Emerging Issues in Cerebral Palsy Associated With Aging: A Physiatrist Perspective

Article information

Ann Rehabil Med. 2019;43(3):241-249
Publication date (electronic) : 2019 June 28
doi : https://doi.org/10.5535/arm.2019.43.3.241
1Department of Rehabilitation Medicine, Seoul National University Hospital, Seoul University College of Medicine, Seoul, Korea
2Department of Rehabilitation Medicine, Seoul National University Boramae Medical Center, Seoul, Korea
Corresponding author: Moon Suk Bang Department of Rehabilitation Medicine, Seoul National University Hospital, Seoul National University College of Medicine, 101 Daehak-ro, Jongno-gu, Seoul 03080, Korea. Tel: +82-2-2072-2925, Fax: +82-2-743-7473, E-mail: msbang@snu.ac.kr
Received 2018 August 23; Accepted 2018 October 17.


The population of adults diagnosed with cerebral palsy (CP) is increasing along with the survival rate of children born with the disability. Adults with CP need health services for the continued monitoring and management of their condition. Moreover, the development of additional health problems in adulthood increases the need for ongoing access to health services. Adults with CP manifest a higher rate of chronic health conditions and eventual decline in strength and functional reserve, deterioration in physical activity, increased risk of musculoskeletal complications, and gradual changes in swallowing ability. They are also reported to exhibit difficulty engaging socially and have a low health-related quality of life (QOL). However, there are a large number of adults with CP who cannot access medical services adequately and are therefore not effectively treated. To overcome these apparent challenges, we need to fully comprehend the healthcare needs of adults with CP to develop adult-focused health services. Further research is needed regarding the impact of physical activity, nutrition, sarcopenia, myeloradiculopathy, and swallowing function on QOL.


Population of adults with cerebral palsy

Cerebral palsy (CP) is the most common motor disability in children with an estimated prevalence of 2.6 to 2.9 per 1,000 births in the United States between 2011 to 2013 [1]. According to a study conducted in South Korea, the prevalence of CP was 3.2 per 1,000 children in 2008 [2]. Improvements in the level of medical care have resulted in a steady decline in the incidence and severity of CP in prematurely born children since 1990 [3]. However, the population of adults with CP is increasing along with the increased survival rate of infants born with the disability [4]. A survey of individuals with CP born after 1990 revealed that 60% of the children at Gross Motor Functional Classification System (GMFCS) level V and 96% of the children at GMFCS level I or II survived until 19 years of age [5]. According to data based on the surveillance rates in Sweden up to 50 years of age [6], the risk of death in all age groups was consistently high in adults with CP. In a long-term study of patients with CP between 1959 and 2002, it was reported that 180 of 1,880 (9.6%) individuals died during the follow-up period. Individuals with mild-to-moderate motor impairment had a cumulative survival rate of more than 95% at age 50, compared with 74.5% among those with severe motor impairment. It was estimated that approximately 400,000 adults with cerebral palsy lived in the United States in 1995, which is gradually increasing due to medical advances and prolonged life expectancy, with an estimated number of more than 1,000,000 adults with CP in the US currently [7].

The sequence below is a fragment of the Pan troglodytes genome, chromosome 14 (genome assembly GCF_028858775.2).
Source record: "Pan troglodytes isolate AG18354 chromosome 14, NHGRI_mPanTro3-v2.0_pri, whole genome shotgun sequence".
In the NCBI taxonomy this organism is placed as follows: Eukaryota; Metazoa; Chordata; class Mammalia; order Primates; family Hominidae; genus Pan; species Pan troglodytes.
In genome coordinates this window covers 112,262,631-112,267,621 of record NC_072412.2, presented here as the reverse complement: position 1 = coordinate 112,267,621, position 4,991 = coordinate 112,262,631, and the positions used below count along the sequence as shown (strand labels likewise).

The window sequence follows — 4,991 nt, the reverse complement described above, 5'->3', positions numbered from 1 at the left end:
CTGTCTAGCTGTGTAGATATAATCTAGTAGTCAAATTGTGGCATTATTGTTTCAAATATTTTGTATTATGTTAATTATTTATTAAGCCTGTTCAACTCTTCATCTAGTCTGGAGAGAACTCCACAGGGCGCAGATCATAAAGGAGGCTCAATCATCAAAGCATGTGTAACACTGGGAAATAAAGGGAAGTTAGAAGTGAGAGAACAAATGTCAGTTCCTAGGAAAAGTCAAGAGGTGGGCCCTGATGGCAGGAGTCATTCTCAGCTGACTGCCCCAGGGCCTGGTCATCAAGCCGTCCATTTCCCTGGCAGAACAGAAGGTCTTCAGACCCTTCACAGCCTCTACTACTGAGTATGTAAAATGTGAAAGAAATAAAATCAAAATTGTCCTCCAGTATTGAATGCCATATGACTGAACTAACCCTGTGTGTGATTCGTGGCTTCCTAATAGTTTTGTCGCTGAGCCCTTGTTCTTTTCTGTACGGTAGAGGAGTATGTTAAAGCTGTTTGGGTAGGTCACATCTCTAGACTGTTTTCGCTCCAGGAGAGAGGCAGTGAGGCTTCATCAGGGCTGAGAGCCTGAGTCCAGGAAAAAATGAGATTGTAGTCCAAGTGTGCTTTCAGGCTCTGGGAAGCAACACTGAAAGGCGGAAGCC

CP is superimposed on the dynamic process of development and aging despite being defined as static motor impairment [8]. Adults with CP need health services for the continued monitoring and management of their condition. Furthermore, the development of additional health problems in adulthood increases the need for ongoing access to health services.

Health challenges diagnosed in adults with CP differ from those in childhood and adolescence in patients with CP. Individuals with CP manifest an increased risk of death due to cancer including breast cancer and cancers of digestive and genitourinary organs [9]. In addition to ongoing needs traced to childhood, regular reviews of cardiovascular health, cervical cytology and mammography in women, access to dental care and screening is important in adults diagnosed with CP. Adults with CP have been additional diagnosed with chronic pain and fatigue, osteoarthritis and osteoporosis, and an overall reduction in mobility [10]. According to Young et al. [11], adults with complex physically disabling conditions acquired in childhood including CP exhibit ongoing health issues and require frequent medical care. Their hospitalization rate was 9-fold higher than that of adults without disability. The pediatric and adult healthcare systems are structurally distinct in most countries, and the transition to adult healthcare occurs at 18 or 19 years old [12]. This transition is determined by age alone and not based on the patient’s ability to direct their own care. Therefore, at a point when most adults are not ready to inherit further responsibility for their own medical care, they are switched to a more independent adult-oriented healthcare system.